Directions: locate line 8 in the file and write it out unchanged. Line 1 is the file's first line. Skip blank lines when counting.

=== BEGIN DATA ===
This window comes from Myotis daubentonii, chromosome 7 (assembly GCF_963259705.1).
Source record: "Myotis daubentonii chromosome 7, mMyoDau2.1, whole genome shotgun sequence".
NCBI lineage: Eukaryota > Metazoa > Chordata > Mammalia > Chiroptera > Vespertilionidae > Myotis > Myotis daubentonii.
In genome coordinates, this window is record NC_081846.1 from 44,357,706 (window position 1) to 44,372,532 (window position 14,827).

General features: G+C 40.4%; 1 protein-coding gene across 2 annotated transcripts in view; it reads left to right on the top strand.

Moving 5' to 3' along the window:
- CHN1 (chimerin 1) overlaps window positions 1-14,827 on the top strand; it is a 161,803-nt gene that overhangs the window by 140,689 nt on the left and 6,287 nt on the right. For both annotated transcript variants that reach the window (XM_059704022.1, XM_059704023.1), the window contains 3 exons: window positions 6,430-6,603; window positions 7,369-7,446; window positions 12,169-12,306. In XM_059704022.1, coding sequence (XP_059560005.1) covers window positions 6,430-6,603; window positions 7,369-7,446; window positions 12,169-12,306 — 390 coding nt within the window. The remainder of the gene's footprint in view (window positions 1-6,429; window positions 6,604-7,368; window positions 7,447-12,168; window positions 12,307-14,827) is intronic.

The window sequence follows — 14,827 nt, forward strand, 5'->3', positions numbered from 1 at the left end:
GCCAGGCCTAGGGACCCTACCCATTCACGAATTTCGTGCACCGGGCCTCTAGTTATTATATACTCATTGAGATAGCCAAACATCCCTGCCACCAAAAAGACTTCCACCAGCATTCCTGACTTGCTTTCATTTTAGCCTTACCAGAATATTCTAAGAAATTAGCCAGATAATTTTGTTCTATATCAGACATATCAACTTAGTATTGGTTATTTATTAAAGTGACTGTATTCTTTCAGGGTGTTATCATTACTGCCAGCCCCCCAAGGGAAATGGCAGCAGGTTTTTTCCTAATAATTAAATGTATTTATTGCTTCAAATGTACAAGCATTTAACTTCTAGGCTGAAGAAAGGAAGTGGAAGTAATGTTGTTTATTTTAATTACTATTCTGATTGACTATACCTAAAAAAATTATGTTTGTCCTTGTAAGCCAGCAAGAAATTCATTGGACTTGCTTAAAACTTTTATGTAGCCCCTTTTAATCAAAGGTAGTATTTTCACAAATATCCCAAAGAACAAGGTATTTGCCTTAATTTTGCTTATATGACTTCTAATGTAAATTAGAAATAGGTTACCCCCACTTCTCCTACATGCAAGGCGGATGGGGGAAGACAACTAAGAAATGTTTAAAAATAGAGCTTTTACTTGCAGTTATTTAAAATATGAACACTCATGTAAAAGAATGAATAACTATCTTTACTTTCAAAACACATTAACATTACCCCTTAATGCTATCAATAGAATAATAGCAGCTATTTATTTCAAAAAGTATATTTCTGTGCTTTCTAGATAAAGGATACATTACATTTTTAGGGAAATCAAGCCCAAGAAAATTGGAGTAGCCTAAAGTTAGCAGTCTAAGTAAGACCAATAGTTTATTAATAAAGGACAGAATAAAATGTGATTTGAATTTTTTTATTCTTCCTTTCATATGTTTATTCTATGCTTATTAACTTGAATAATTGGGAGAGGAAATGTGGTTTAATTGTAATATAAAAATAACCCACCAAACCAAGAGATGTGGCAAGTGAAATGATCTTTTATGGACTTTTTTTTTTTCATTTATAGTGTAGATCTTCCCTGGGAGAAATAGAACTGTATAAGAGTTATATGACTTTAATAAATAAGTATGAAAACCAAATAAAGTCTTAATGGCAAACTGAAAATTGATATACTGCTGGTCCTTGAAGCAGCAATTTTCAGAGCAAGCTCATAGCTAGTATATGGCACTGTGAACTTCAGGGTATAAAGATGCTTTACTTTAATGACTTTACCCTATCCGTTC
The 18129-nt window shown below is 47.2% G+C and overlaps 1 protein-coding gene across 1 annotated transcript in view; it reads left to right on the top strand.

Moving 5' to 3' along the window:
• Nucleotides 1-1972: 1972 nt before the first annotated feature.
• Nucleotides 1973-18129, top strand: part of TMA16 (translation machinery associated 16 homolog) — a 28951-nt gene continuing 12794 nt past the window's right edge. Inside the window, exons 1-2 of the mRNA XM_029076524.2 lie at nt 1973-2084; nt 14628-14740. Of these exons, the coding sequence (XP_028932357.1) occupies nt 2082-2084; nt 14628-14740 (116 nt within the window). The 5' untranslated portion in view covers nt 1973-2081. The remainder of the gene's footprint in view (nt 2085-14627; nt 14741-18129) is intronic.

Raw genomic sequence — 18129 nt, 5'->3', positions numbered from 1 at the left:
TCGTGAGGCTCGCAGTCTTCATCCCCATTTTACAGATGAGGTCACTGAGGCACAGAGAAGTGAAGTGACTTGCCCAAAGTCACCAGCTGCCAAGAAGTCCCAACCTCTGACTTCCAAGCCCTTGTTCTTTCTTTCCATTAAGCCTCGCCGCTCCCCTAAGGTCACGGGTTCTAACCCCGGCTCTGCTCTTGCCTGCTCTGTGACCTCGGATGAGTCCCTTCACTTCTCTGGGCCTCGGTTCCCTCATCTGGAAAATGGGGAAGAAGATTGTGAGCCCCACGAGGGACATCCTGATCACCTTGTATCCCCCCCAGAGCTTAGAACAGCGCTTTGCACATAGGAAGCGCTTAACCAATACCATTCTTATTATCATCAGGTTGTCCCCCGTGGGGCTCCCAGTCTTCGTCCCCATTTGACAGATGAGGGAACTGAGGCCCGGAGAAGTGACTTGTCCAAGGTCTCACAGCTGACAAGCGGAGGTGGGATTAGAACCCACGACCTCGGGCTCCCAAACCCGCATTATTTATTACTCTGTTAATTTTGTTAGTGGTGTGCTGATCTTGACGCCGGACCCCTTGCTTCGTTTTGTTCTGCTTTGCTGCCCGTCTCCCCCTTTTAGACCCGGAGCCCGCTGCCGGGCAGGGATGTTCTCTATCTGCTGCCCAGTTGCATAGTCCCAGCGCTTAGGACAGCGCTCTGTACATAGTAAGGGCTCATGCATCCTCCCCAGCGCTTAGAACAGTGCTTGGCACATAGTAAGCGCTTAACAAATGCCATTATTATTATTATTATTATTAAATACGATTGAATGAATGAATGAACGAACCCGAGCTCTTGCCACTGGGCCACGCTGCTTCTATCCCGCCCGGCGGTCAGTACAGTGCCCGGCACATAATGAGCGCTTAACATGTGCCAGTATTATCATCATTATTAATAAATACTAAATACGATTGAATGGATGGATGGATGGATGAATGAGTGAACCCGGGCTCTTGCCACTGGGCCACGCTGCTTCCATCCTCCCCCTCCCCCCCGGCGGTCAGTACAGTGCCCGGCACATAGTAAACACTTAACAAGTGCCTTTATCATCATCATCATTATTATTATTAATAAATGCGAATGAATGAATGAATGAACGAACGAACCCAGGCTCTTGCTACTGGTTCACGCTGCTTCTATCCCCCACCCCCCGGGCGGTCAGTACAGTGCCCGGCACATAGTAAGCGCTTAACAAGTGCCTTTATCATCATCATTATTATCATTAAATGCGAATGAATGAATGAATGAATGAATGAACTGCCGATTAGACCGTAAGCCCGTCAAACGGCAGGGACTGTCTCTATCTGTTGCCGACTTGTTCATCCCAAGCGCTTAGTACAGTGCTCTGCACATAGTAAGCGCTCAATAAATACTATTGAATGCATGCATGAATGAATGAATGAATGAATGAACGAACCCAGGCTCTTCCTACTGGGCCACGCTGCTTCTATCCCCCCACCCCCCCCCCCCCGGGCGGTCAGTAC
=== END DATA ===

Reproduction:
The window sequence follows — 14,827 nt, forward strand, 5'->3', positions numbered from 1 at the left end: